However, my heart has been heavy lately in regard to another secret that is shared by 57.7 million Americans living in silent fear of discrimination. Though we face a common struggle, our experiences have often left us severed from our jobs, school, church, romantic relationships, friends, and sometimes even family. We live in fear every day that we might lose the things we cherish if others found out what we’ve been hiding.

It has taken years and the struggle of many individuals to begin to clear the stigma around homosexuality. Unfortunately, the stigma surrounding mental illness is a very real and terrifying thing that effects the lives of millions of Americans each day.

Just imagine being diagnosed with an illness that you are not only expected to have for the rest of your life, but that society also frowned upon talking about it.

So when I think of National Coming Out Day, my mind moves beyond the LGBT community. What you may not know is that this last week also included National Bipolar Awareness Day. This day isn’t widely known, and the bipolar community doesn’t seem to have forums about it, nor a large supportive community, heck -they don’t even have a flag! What would it mean for myself and others with bipolar disorder to come out of the mental illness “closet”?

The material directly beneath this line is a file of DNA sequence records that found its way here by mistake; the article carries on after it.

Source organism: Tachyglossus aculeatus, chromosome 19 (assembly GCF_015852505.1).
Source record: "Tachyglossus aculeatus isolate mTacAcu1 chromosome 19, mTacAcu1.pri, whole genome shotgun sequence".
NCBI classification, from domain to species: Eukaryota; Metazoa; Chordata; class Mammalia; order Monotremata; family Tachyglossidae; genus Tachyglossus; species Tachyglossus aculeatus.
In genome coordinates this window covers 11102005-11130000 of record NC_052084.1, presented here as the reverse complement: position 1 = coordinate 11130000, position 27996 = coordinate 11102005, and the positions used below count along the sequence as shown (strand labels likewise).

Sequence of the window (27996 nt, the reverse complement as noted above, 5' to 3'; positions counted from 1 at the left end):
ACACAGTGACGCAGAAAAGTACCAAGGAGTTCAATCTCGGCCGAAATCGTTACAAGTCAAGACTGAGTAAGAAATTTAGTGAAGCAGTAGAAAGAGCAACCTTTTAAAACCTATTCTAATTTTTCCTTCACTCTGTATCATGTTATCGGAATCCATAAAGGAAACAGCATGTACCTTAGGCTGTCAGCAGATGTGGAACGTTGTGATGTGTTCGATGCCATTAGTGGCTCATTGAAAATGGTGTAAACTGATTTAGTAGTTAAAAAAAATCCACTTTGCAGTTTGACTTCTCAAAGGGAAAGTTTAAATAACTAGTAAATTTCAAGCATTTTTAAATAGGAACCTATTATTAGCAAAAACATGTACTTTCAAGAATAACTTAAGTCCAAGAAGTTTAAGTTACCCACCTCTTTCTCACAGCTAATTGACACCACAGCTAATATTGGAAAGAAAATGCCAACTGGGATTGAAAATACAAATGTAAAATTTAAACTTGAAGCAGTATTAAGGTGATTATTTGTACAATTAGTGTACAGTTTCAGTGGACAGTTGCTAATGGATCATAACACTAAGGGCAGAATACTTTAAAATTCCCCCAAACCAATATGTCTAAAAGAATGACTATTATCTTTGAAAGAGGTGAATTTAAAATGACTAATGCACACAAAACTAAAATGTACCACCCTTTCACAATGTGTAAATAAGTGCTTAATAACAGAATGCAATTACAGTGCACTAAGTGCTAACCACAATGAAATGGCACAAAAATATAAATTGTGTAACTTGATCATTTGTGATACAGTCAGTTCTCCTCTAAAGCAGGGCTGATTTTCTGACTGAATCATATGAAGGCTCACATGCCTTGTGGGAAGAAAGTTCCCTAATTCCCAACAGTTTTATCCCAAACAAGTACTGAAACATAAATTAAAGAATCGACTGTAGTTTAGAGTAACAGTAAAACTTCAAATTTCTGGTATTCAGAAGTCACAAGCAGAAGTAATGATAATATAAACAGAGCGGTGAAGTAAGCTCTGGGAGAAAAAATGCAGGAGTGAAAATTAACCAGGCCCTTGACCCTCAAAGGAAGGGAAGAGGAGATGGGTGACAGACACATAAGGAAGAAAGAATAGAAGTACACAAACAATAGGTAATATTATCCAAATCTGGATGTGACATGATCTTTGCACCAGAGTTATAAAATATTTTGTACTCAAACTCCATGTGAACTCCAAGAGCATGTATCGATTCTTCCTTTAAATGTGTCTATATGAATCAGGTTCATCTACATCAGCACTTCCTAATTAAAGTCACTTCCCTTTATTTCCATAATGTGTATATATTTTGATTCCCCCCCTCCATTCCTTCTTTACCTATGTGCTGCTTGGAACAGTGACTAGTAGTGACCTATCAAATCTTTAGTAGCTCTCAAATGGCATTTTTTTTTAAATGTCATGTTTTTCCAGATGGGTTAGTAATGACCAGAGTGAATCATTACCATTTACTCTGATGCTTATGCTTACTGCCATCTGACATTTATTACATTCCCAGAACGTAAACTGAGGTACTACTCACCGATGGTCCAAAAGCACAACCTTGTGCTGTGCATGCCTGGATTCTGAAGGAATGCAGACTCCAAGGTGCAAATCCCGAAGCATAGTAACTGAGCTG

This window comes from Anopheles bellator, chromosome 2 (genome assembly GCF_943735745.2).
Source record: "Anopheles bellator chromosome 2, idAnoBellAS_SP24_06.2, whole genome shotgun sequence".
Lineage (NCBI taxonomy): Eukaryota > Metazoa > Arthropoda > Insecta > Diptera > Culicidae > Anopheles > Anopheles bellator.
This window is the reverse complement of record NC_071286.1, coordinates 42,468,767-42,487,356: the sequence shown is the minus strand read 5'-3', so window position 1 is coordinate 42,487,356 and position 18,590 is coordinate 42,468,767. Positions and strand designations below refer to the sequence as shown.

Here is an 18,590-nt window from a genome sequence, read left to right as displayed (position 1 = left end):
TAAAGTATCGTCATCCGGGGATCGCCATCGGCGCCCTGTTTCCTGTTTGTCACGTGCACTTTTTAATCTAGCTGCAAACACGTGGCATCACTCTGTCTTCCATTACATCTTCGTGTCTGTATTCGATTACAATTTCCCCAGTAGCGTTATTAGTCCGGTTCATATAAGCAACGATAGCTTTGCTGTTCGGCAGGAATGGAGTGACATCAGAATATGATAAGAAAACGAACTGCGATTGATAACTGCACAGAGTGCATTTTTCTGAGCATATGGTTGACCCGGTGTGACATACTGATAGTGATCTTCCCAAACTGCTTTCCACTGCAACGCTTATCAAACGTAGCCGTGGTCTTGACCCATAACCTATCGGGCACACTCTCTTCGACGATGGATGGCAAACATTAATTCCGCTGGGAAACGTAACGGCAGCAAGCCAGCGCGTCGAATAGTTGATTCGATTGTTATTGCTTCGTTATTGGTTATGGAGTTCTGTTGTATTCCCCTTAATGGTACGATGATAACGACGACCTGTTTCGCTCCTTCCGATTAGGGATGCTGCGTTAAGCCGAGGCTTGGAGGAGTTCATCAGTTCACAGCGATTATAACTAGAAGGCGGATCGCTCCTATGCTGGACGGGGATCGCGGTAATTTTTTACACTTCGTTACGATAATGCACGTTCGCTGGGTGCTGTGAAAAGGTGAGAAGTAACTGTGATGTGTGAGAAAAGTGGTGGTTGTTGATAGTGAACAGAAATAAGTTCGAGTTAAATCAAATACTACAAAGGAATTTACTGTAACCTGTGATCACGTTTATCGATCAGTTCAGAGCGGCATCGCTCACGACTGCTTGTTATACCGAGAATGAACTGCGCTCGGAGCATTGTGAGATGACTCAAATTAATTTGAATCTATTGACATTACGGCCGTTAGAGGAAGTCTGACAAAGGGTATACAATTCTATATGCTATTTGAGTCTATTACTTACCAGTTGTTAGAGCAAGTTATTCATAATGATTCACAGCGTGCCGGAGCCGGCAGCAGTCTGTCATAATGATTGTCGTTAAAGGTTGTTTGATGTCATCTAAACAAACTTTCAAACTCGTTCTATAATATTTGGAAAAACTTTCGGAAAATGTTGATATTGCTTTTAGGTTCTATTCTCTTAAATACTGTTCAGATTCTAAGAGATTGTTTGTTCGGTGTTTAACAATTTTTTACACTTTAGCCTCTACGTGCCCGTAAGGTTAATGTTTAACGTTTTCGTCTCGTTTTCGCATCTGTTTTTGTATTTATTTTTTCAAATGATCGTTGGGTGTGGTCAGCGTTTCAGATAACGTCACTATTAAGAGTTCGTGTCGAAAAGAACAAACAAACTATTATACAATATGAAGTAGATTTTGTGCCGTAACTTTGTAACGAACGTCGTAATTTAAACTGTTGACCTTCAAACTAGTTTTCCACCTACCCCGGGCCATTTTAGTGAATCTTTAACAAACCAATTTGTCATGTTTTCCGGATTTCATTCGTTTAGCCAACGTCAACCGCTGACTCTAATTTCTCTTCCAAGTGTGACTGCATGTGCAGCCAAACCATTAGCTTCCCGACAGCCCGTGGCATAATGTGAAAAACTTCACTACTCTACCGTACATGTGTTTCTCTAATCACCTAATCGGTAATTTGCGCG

Again, telling people about this part of me isn’t something I have trouble with when it is relevant, and people within my general age group tend to be supportive and curious about this issue. But what about that looming, “this is part of who I am” coming out statement we talked about earlier? Sure, we’ve had celebrities such as: